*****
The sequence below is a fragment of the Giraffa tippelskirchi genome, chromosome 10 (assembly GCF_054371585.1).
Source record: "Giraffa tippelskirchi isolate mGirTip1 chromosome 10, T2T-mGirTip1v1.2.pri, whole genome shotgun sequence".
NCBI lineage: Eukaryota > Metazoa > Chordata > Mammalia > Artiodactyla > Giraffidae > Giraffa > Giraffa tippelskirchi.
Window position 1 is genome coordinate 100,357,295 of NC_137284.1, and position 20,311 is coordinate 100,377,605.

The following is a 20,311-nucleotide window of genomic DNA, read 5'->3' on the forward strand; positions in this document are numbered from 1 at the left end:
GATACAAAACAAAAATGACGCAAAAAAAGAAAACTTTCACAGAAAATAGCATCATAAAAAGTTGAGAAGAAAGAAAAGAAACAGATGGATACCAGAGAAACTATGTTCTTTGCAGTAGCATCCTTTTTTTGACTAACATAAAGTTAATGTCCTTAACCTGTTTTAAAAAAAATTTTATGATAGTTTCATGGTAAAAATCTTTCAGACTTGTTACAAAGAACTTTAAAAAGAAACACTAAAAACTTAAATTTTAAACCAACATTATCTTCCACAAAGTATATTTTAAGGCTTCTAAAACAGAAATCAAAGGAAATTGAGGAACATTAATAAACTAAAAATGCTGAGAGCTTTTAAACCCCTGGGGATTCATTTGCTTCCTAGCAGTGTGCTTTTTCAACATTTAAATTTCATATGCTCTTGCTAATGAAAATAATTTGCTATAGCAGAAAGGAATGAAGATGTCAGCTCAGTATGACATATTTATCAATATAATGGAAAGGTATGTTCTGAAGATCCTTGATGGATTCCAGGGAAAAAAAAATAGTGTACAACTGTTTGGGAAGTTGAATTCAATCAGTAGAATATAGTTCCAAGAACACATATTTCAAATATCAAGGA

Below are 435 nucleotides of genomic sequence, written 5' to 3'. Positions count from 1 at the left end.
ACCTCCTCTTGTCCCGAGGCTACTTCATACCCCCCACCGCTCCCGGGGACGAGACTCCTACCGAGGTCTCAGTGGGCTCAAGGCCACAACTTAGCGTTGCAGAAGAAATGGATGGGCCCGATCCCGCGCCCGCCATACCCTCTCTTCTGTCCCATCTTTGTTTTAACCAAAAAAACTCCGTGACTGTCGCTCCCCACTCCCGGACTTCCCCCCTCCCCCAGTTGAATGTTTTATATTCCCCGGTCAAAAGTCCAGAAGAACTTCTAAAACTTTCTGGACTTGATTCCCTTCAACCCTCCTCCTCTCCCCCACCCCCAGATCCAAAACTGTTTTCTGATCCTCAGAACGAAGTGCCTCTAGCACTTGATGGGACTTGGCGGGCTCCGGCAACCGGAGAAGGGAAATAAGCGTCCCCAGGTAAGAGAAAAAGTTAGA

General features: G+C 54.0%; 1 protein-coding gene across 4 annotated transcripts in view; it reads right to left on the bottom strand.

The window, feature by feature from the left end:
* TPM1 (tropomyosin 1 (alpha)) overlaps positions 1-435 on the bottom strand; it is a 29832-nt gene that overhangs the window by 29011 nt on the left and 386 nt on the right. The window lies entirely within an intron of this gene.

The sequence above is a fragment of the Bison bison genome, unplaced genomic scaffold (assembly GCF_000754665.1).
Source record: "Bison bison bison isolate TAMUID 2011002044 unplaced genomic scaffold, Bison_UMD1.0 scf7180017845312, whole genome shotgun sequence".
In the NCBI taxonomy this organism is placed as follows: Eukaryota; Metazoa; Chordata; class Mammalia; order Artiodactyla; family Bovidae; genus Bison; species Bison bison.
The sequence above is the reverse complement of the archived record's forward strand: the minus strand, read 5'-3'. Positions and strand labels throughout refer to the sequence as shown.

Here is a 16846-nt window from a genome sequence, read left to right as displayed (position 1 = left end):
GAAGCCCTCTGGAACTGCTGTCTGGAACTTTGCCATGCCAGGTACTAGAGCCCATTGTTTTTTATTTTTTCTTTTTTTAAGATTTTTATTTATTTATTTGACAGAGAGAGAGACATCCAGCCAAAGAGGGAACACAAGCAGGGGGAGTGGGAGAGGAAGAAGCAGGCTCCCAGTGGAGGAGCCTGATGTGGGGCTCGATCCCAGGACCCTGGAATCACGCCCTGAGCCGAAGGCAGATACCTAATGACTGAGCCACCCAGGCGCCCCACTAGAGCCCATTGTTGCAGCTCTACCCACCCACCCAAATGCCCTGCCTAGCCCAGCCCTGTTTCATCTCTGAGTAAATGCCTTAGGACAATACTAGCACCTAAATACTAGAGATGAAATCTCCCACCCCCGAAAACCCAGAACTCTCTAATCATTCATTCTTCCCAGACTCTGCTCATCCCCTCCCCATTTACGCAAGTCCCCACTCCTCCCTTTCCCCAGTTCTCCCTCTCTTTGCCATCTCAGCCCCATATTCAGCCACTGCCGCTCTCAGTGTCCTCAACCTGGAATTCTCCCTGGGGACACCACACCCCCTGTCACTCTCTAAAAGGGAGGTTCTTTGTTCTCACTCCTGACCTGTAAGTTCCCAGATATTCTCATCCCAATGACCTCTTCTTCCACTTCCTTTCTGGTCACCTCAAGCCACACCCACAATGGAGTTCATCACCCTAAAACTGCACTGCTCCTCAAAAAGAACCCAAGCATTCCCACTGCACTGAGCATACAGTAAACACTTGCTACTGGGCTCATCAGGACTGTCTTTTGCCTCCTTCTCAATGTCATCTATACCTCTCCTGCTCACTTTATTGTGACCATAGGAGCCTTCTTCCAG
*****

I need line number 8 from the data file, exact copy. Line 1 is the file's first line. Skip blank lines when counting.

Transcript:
ACCTCCTCTTGTCCCGAGGCTACTTCATACCCCCCACCGCTCCCGGGGACGAGACTCCTACCGAGGTCTCAGTGGGCTCAAGGCCACAACTTAGCGTTGCAGAAGAAATGGATGGGCCCGATCCCGCGCCCGCCATACCCTCTCTTCTGTCCCATCTTTGTTTTAACCAAAAAAACTCCGTGACTGTCGCTCCCCACTCCCGGACTTCCCCCCTCCCCCAGTTGAATGTTTTATATTCCCCGGTCAAAAGTCCAGAAGAACTTCTAAAACTTTCTGGACTTGATTCCCTTCAACCCTCCTCCTCTCCCCCACCCCCAGATCCAAAACTGTTTTCTGATCCTCAGAACGAAGTGCCTCTAGCACTTGATGGGACTTGGCGGGCTCCGGCAACCGGAGAAGGGAAATAAGCGTCCCCAGGTAAGAGAAAAAGTTAGA